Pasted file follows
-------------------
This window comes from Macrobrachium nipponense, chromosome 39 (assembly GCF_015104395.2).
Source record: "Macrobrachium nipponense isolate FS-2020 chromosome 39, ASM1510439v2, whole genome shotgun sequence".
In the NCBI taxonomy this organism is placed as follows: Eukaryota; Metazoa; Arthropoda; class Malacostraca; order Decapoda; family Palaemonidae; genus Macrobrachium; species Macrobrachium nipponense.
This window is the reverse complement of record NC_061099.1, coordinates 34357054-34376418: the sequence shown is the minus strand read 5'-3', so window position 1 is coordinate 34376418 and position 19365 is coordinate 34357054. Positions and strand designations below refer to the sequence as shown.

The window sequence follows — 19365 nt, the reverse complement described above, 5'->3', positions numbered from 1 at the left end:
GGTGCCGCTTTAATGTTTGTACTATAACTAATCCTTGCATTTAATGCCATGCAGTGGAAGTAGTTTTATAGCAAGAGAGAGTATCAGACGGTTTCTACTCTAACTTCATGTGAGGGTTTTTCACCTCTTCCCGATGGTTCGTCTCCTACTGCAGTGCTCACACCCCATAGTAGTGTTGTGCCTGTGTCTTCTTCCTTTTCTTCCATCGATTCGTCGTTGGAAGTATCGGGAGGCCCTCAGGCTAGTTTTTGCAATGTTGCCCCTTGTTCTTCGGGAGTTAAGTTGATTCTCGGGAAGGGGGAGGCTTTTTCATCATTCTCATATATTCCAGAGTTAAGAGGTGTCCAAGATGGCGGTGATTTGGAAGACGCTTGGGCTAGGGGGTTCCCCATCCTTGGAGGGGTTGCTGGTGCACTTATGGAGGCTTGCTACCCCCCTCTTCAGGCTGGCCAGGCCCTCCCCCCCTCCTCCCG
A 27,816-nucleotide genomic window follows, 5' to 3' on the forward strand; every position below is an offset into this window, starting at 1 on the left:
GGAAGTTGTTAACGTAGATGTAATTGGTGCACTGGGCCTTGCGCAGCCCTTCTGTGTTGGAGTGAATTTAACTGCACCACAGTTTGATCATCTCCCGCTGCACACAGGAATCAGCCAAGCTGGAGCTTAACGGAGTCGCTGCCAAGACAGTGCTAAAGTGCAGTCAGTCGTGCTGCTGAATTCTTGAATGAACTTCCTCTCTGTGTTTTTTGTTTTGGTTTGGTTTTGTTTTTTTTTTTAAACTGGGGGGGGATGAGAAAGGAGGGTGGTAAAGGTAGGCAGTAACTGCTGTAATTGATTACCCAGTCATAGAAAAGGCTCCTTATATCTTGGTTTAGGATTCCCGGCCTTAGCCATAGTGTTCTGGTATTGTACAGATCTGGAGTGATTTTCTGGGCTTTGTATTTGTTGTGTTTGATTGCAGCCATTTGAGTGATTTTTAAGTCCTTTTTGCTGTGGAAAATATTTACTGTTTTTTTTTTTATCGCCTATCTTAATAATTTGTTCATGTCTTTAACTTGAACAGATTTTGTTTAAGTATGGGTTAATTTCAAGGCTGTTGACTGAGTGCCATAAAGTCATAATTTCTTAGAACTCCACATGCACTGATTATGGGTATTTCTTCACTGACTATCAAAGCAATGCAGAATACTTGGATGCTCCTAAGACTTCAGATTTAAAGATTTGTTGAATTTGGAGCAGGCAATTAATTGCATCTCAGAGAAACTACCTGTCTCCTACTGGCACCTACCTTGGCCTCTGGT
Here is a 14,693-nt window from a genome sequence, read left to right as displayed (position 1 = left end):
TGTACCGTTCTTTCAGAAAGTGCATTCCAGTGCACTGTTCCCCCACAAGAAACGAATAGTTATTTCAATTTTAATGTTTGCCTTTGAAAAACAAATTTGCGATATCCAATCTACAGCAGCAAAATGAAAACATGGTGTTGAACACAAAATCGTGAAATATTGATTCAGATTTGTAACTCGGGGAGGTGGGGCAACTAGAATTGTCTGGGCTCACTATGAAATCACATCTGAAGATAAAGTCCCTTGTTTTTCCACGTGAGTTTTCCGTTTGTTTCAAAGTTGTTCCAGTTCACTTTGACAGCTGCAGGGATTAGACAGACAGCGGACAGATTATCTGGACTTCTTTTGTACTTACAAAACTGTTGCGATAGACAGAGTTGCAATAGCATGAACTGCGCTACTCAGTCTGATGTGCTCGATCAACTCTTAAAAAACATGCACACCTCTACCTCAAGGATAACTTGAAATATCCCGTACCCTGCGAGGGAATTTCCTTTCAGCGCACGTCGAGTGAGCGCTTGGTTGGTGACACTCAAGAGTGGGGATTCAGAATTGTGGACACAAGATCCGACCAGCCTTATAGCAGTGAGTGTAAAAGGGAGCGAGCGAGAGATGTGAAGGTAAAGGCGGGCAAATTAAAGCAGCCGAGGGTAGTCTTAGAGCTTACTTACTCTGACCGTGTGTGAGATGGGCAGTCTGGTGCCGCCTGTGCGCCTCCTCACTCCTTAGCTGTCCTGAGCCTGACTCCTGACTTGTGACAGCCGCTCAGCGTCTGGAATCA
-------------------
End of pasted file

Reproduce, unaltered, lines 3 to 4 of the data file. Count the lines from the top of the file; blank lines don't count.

In the NCBI taxonomy this organism is placed as follows: Eukaryota; Metazoa; Arthropoda; class Malacostraca; order Decapoda; family Palaemonidae; genus Macrobrachium; species Macrobrachium nipponense.
This window is the reverse complement of record NC_061099.1, coordinates 34357054-34376418: the sequence shown is the minus strand read 5'-3', so window position 1 is coordinate 34376418 and position 19365 is coordinate 34357054. Positions and strand designations below refer to the sequence as shown.